The drill bit must be suited to cutting the tile material without cracking or chipping it:
- Carbide-tipped masonry – For clay-based ceramic, porcelain, and natural stone
- Diamond-grit hole saw – For drilling into glass tiles
- Titanium-coated – Ideal for drilling metal backsplash tiles
Match the bit diameter to the size holes required, allowing some leeway:
- Small holes for anchors, screws, or hooks – 3/16” to 3/8” bits
- Medium holes for towel bars, utensil hooks – 1/2” to 5/8”
- Large holes for shelves, racks, recessed fixtures – 3/4” to 1”+
Longer drill bits, at least 4-6 inches, allow you to drill completely through tile from front to back in one pass. Short bits may require multiple passes and alignment.
Choose between SDS rotary hammer or standard drill shanks. Rotary hammers core through tile fast without blowing out the backside. Standard drills spin bits slower for careful hole drilling.
Stick with reputable drill bit brands like Bosch, Dremel, Milwaukee, Dewalt, etc. Quality bits stay sharp and last many tile jobs. Buy individual bits or full tile bit sets.
With the right style and size drill bit for your tiles, you can drill perfect holes without cracks or other damage. It pays to invest in good carbide, diamond, or titanium drill bits made for tiles.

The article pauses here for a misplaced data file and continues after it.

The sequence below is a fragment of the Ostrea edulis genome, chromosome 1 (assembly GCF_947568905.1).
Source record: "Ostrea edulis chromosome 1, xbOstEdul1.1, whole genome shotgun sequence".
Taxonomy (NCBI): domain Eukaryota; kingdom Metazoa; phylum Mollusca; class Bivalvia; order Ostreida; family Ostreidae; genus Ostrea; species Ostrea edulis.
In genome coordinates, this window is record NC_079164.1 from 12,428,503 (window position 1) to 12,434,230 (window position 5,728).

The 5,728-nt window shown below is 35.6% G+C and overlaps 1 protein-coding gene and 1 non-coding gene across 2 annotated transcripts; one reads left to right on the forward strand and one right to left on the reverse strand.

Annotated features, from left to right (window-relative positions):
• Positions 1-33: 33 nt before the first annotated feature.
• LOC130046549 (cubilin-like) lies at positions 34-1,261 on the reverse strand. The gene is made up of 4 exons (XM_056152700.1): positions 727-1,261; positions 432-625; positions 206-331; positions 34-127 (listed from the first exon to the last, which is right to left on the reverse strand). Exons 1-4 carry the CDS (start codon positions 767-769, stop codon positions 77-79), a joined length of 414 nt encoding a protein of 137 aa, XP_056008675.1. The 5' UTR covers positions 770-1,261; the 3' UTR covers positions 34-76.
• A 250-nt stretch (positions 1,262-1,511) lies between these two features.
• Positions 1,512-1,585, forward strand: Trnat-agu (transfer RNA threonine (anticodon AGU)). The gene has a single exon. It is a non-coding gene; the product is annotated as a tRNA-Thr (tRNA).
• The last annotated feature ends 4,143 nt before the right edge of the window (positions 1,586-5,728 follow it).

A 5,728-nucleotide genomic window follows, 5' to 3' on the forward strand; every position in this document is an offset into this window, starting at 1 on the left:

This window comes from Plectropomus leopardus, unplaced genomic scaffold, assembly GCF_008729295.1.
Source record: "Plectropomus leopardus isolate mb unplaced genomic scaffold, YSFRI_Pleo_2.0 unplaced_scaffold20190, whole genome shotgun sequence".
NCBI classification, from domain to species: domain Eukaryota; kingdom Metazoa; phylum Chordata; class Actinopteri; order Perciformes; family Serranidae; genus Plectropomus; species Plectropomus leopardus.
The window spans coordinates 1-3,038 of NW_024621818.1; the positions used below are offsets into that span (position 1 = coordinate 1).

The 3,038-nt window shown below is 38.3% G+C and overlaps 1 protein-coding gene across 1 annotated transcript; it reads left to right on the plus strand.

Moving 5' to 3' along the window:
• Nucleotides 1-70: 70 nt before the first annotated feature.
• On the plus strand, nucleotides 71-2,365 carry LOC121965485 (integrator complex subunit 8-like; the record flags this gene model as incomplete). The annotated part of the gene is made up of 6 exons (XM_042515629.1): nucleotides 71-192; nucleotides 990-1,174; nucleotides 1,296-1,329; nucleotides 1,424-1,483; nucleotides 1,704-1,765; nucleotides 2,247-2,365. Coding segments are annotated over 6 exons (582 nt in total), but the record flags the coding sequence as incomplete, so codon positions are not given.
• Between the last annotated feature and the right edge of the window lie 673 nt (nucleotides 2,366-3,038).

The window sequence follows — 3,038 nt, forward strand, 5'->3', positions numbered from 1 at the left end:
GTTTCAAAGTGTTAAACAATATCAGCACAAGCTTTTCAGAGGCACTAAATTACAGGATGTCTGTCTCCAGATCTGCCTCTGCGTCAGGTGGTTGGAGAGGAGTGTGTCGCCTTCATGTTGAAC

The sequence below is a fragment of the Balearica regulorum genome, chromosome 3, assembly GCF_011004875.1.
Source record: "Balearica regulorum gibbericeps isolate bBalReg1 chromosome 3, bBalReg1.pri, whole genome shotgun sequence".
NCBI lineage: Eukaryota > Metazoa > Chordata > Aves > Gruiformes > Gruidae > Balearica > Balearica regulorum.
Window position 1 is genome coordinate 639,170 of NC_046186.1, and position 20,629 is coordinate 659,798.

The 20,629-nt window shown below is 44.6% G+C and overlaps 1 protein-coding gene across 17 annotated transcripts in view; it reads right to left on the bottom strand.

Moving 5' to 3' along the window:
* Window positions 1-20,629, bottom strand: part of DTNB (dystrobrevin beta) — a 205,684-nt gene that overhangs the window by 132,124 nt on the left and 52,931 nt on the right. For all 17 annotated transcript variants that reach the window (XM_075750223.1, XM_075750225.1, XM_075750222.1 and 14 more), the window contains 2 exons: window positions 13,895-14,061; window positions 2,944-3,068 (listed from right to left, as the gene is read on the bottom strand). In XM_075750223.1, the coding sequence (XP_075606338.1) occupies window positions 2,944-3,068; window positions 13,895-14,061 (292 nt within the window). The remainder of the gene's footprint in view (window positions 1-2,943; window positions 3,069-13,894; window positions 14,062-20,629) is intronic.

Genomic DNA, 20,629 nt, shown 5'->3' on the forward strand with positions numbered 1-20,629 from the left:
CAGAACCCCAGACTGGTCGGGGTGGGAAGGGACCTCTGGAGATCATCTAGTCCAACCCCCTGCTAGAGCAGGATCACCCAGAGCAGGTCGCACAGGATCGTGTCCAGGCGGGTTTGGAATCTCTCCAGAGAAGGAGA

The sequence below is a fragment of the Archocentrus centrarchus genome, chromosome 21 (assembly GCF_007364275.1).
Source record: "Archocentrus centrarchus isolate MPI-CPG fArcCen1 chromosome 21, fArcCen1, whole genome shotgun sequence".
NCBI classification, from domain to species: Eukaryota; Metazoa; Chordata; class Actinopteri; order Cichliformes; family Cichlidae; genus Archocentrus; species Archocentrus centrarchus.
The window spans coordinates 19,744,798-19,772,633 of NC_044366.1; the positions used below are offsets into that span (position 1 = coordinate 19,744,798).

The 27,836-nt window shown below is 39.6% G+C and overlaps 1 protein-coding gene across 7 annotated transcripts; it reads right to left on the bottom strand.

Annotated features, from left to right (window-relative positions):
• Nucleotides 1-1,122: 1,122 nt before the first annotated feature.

How To Drill Into Porcelain Tiles Without Chipping
Porcelain tile is very dense and brittle. Without care, your drill can chip, crack, or shatter these tiles. Follow these tips to drill into porcelain safely:
Use a Diamond Drill Bit
Carbide bits can work, but diamond-grit bits are ideal for drilling into porcelain. The diamond abrasives grind cleanly through the hard surface glaze without cracking it.
Drill at Low Speed
Never drill porcelain tile fast. The high RPMs will overheat the tile. Go slowly at 600-1000 RPM to keep friction and temperatures low. Let the diamonds grind gradually.